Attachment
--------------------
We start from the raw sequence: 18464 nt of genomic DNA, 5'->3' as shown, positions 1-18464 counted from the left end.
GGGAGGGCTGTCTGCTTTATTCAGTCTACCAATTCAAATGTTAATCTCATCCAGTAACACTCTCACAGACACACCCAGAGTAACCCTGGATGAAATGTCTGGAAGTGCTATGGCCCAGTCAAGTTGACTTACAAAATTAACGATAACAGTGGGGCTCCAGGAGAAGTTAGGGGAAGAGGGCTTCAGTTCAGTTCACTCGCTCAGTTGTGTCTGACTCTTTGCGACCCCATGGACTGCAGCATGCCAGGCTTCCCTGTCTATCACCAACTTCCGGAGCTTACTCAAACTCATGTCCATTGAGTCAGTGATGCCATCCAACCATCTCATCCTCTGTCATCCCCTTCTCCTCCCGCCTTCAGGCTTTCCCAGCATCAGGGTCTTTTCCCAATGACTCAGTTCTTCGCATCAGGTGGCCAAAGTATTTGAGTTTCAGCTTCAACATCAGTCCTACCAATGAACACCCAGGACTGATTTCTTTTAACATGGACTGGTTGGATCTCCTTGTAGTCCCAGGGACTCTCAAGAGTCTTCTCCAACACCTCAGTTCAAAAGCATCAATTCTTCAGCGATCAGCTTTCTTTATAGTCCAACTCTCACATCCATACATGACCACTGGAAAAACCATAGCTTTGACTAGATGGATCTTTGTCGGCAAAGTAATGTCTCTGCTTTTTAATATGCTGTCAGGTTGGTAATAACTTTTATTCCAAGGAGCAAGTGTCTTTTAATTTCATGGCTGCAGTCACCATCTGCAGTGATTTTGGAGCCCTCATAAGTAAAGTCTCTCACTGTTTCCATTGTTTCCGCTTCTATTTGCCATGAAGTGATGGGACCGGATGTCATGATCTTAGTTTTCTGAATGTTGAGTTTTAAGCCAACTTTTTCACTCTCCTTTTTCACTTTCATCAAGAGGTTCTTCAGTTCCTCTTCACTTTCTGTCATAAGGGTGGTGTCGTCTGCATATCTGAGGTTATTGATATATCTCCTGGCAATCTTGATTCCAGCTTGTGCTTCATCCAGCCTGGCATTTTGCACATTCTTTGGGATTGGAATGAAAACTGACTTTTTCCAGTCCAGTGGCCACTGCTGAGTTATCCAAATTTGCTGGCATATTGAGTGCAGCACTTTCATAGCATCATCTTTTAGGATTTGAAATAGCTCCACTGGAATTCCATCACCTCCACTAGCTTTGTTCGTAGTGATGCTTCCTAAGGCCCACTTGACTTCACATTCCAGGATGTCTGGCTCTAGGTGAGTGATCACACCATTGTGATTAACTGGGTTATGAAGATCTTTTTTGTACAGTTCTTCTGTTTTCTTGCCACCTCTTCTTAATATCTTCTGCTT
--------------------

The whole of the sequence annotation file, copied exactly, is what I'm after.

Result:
We start from the raw sequence: 18464 nt of genomic DNA, 5'->3' as shown, positions 1-18464 counted from the left end.
GGGAGGGCTGTCTGCTTTATTCAGTCTACCAATTCAAATGTTAATCTCATCCAGTAACACTCTCACAGACACACCCAGAGTAACCCTGGATGAAATGTCTGGAAGTGCTATGGCCCAGTCAAGTTGACTTACAAAATTAACGATAACAGTGGGGCTCCAGGAGAAGTTAGGGGAAGAGGGCTTCAGTTCAGTTCACTCGCTCAGTTGTGTCTGACTCTTTGCGACCCCATGGACTGCAGCATGCCAGGCTTCCCTGTCTATCACCAACTTCCGGAGCTTACTCAAACTCATGTCCATTGAGTCAGTGATGCCATCCAACCATCTCATCCTCTGTCATCCCCTTCTCCTCCCGCCTTCAGGCTTTCCCAGCATCAGGGTCTTTTCCCAATGACTCAGTTCTTCGCATCAGGTGGCCAAAGTATTTGAGTTTCAGCTTCAACATCAGTCCTACCAATGAACACCCAGGACTGATTTCTTTTAACATGGACTGGTTGGATCTCCTTGTAGTCCCAGGGACTCTCAAGAGTCTTCTCCAACACCTCAGTTCAAAAGCATCAATTCTTCAGCGATCAGCTTTCTTTATAGTCCAACTCTCACATCCATACATGACCACTGGAAAAACCATAGCTTTGACTAGATGGATCTTTGTCGGCAAAGTAATGTCTCTGCTTTTTAATATGCTGTCAGGTTGGTAATAACTTTTATTCCAAGGAGCAAGTGTCTTTTAATTTCATGGCTGCAGTCACCATCTGCAGTGATTTTGGAGCCCTCATAAGTAAAGTCTCTCACTGTTTCCATTGTTTCCGCTTCTATTTGCCATGAAGTGATGGGACCGGATGTCATGATCTTAGTTTTCTGAATGTTGAGTTTTAAGCCAACTTTTTCACTCTCCTTTTTCACTTTCATCAAGAGGTTCTTCAGTTCCTCTTCACTTTCTGTCATAAGGGTGGTGTCGTCTGCATATCTGAGGTTATTGATATATCTCCTGGCAATCTTGATTCCAGCTTGTGCTTCATCCAGCCTGGCATTTTGCACATTCTTTGGGATTGGAATGAAAACTGACTTTTTCCAGTCCAGTGGCCACTGCTGAGTTATCCAAATTTGCTGGCATATTGAGTGCAGCACTTTCATAGCATCATCTTTTAGGATTTGAAATAGCTCCACTGGAATTCCATCACCTCCACTAGCTTTGTTCGTAGTGATGCTTCCTAAGGCCCACTTGACTTCACATTCCAGGATGTCTGGCTCTAGGTGAGTGATCACACCATTGTGATTAACTGGGTTATGAAGATCTTTTTTGTACAGTTCTTCTGTTTTCTTGCCACCTCTTCTTAATATCTTCTGCTT